Monday, January 23, 2012

Movie Review: Red Tails

I was ready to love "Red Tails," the big-budget tale of the Tuskegee Airmen that premiered over the weekend after a rush of hype kicked off by George Lucas' appearance on Jon Stewart's show.

I liked it. Didn't love it.

The aerial combat scenes are viscerally engaging, and some shots in non-combat scenes are so beautiful that I wanted to press a pause button so that I could drink them in more fully.

But the story didn't move me emotionally the way that I believe the film's makers wanted it to. I blame the script for that, because it lacks one of the most basic and essential ingredients for an adventure film: a protagonist.

When you finish watching a movie with a great story, you want to tell somebody about it, and you start off saying something like, "It's about this guy who..."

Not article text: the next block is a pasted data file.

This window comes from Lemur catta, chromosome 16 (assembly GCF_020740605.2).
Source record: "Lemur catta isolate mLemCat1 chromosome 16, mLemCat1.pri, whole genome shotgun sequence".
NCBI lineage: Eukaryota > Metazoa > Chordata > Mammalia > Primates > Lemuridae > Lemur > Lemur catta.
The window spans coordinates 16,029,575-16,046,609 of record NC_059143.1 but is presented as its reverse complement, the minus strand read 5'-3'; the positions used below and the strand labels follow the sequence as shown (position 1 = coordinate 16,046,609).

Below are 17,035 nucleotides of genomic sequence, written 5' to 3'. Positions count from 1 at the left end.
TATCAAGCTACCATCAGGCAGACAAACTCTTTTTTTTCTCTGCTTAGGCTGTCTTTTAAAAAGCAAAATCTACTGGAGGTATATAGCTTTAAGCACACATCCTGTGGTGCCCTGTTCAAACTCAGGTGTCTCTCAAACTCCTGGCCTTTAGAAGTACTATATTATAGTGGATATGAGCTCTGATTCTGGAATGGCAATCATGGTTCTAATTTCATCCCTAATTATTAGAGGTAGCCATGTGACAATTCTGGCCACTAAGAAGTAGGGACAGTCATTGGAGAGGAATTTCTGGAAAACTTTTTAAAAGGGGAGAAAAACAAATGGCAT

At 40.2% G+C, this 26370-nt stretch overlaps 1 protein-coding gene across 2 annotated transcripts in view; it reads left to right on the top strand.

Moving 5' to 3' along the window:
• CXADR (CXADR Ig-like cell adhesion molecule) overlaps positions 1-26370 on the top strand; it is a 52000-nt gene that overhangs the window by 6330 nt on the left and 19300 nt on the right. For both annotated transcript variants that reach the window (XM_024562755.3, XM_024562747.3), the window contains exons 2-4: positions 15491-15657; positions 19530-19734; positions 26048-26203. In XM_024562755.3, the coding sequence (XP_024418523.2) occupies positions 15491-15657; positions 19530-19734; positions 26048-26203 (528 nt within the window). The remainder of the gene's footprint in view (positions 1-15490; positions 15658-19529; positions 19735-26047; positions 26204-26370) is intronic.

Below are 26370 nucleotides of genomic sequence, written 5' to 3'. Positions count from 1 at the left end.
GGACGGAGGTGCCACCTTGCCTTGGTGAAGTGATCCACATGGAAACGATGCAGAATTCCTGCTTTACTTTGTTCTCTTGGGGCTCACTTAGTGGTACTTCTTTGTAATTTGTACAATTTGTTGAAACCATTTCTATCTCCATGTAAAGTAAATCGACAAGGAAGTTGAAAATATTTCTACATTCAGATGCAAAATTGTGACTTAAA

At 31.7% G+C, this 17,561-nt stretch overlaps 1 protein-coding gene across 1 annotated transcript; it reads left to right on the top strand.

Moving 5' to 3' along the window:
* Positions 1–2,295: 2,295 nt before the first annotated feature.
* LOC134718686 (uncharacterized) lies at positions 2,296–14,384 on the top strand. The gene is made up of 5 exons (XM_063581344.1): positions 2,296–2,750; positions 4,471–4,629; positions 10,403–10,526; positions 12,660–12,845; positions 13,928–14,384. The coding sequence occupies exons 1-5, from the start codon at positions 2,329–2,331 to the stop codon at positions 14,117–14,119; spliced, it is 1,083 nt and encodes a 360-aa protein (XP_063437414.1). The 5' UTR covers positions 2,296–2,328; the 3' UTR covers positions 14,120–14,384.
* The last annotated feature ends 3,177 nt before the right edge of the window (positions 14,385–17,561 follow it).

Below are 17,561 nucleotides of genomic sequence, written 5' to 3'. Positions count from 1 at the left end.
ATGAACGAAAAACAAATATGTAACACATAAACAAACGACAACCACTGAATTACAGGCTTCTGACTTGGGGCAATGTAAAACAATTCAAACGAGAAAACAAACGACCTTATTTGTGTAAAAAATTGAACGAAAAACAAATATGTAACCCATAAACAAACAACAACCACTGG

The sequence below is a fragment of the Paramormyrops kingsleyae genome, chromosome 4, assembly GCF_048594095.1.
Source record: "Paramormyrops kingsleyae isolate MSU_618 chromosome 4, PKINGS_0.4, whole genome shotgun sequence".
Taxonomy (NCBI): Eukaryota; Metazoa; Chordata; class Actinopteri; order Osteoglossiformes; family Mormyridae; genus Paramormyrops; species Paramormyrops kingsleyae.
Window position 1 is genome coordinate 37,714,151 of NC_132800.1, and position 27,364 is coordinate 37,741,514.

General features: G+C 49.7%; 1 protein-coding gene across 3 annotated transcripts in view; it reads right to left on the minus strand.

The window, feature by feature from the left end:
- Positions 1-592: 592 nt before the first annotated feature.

While I was watching "Red Tails," I kept trying to figure out which guy the movie was about. Early on, there was a scene showing the arrival of a new recruit, and I thought, "He's the one - he's the guy whose point of view we'll stick with for the rest of the movie." By mid-movie, he virtually disappears.

Others at different points seem to be kind of sort of like protagonists, but never get there. I left "Red Tails" feeling that it wasn't about anybody in particular, only about the Tuskegee Airmen as a group.

I am not discussing the film's historicity because I don't know enough about the Airmen to judge it on that score, and because I never expect much from movies by way of historical accuracy.

I may go to see "Red Tails" again with friends or with a group because it is the focus of so much attention. I would rather go see it again because it's great.

In the interview with Jon Stewart, George Lucas said that as he worked on putting "Red Tails" together, he realized that the story he wanted to tell was too big for one movie, and that what we see now is the "soft middle" of a trilogy whose prequel and sequel will surpass it.

I hope so; I still want to fall in love.
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